• Support PF! Buy your school textbooks, materials and every day products Here!

Calculating the electric field from the potential

  • Thread starter paralian
  • Start date
14
0
1. Homework Statement

What is the magnitude of the electric field at the point (3.00[tex]\hat{i}[/tex] - 2.00[tex]\hat{j}[/tex] + 4.00[tex]\hat{k}[/tex])m if the electric potential is given by V = [tex]2.00xyz^2[/tex], where V is in volts and x, y, and z are in meters?

2. Homework Equations

To calculate the field from the potential, [tex]E_{s}=-\delta V/ \delta s[/tex] (ie [tex]E=-dV/ds[/tex] for each component).

3. The Attempt at a Solution

[tex]E_{x}=-dV_{x}/dx[/tex]
[tex]E_{y}=-dV_{y}/dy[/tex]
[tex]E_{z}=-dV_{z}/dz[/tex]

I don't know what they mean by [tex]2.00xyz^2[/tex].
 
Last edited:

Answers and Replies

G01
Homework Helper
Gold Member
2,649
16
I don't know what they mean by [tex]2.00xyz^2[/tex].
It is a function describing V. What is actually confusing you about it? Is it that it involves more than one variable?
 
14
0
It is a function describing V. What is actually confusing you about it? Is it that it involves more than one variable?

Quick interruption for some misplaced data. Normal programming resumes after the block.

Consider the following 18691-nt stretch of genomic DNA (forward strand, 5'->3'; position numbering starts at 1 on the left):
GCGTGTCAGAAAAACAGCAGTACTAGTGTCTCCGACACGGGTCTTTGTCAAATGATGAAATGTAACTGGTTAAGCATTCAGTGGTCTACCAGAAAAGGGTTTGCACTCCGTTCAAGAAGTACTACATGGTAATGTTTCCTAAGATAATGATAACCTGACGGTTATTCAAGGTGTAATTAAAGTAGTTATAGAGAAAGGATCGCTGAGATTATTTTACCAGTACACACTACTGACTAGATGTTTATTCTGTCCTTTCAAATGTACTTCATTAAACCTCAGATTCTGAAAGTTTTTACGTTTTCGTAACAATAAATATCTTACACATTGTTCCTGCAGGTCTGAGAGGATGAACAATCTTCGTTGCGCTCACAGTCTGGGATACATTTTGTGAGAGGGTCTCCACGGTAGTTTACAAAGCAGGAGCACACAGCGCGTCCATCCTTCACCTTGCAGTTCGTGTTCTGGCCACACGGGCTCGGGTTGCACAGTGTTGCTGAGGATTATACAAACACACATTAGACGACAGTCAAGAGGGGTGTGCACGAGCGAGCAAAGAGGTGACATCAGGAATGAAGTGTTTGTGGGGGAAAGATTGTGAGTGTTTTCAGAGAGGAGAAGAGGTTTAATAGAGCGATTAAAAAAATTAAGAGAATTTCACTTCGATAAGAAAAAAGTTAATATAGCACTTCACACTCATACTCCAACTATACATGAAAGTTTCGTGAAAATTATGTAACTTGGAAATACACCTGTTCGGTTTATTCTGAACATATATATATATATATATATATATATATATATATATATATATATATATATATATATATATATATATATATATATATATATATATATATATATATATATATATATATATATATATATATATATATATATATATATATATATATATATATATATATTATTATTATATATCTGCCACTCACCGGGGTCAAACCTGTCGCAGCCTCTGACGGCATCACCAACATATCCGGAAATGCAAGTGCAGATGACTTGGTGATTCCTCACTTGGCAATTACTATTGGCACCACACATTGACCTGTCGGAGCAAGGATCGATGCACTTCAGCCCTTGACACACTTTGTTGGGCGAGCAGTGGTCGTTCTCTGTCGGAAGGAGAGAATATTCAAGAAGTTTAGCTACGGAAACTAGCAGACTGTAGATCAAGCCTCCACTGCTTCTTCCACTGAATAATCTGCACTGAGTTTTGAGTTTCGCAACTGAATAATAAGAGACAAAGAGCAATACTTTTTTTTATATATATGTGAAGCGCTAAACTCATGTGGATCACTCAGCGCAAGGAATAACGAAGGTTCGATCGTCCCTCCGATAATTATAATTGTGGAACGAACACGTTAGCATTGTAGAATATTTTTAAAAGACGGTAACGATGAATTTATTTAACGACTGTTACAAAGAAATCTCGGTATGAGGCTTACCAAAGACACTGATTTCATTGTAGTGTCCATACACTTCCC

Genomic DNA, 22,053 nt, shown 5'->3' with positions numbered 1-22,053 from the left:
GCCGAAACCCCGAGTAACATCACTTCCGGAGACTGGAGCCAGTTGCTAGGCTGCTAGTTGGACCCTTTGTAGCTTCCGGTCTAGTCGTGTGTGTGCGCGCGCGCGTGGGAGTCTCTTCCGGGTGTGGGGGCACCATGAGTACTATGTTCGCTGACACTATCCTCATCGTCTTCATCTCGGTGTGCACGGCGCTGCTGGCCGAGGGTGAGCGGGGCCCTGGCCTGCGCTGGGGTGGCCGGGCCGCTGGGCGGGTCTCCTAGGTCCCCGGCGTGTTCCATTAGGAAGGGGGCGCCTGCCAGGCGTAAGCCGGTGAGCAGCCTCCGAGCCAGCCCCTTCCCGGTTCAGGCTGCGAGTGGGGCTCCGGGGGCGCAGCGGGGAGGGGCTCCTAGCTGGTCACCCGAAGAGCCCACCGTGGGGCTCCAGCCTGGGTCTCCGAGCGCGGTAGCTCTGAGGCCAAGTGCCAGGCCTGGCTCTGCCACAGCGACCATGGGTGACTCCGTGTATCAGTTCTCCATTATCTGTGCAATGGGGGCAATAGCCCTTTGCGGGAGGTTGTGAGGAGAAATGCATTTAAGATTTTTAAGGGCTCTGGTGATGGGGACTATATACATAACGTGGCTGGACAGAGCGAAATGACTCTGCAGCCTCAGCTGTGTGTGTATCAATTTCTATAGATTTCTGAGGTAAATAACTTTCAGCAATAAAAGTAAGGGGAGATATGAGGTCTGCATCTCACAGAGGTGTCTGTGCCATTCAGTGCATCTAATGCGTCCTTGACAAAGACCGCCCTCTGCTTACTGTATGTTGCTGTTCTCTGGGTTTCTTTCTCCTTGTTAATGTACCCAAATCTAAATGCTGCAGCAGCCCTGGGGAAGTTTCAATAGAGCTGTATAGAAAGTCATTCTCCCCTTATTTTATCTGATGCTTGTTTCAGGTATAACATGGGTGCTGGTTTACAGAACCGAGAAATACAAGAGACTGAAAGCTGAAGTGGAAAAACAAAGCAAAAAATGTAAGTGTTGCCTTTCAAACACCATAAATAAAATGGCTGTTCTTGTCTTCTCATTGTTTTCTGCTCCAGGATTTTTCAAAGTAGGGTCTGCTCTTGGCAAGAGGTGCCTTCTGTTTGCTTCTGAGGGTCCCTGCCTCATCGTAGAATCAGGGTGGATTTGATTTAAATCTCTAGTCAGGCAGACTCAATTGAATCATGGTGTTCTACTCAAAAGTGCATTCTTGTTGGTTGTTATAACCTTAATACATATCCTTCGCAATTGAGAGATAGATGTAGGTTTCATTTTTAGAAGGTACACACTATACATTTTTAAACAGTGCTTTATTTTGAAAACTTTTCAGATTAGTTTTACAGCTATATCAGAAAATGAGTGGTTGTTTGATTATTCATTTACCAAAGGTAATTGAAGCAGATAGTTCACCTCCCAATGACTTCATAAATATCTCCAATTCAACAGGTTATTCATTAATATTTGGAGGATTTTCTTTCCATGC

Haha...yes. It's probably something really simple. I just don't know what to do to find each component
 
G01
Homework Helper
Gold Member
2,649
16
O ok. Maybe it is the concept of the partial derivative that is confusing you?

For instance when you want to find the x component of the field you need to find:

[tex]\frac{\partial V}{\partial x}[/tex].

In this case, just think of y and z as constants. Similarly, think of x as constant when taking the derivatives with respect to the other variables.

Does this help?
 
14
0
O ok. Maybe it is the concept of the partial derivative that is confusing you?

For instance when you want to find the x component of the field you need to find:

[tex]\frac{\partial V}{\partial x}[/tex].

In this case, just think of y and z as constants. Similarly, think of x as constant when taking the derivatives with respect to the other variables.

Does this help?
[tex]2.00yz^2 \frac{\partial x}{\partial x}
=2.00yz^2
=-64[/tex]

[tex]2.00xz^2 \frac{\partial y}{\partial y}
=2.00xz^2
=96[/tex]

[tex]2.00xy \frac{\partial z^2}{\partial z}
=2.00xyz
=-48[/tex]

[tex]\sqrt{64^2 + 96^2 + 48^2}
=125[/tex]

The answer in the back of the book is 150 N/C.
 
tiny-tim
Science Advisor
Homework Helper
25,789
249
[tex]2.00xy \frac{\partial z^2}{\partial z}
=2.00xyz
=-48[/tex]

[tex]\sqrt{64^2 + 96^2 + 48^2}
=125[/tex]

The answer in the back of the book is 150 N/C.
Hi paralian! :smile:

It should be [tex]2.00xy \frac{\partial z^2}{\partial z}
=4.00xyz\,.[/tex]

That should give you 150.09. :smile:
 

Related Threads for: Calculating the electric field from the potential

Replies
1
Views
4K
Top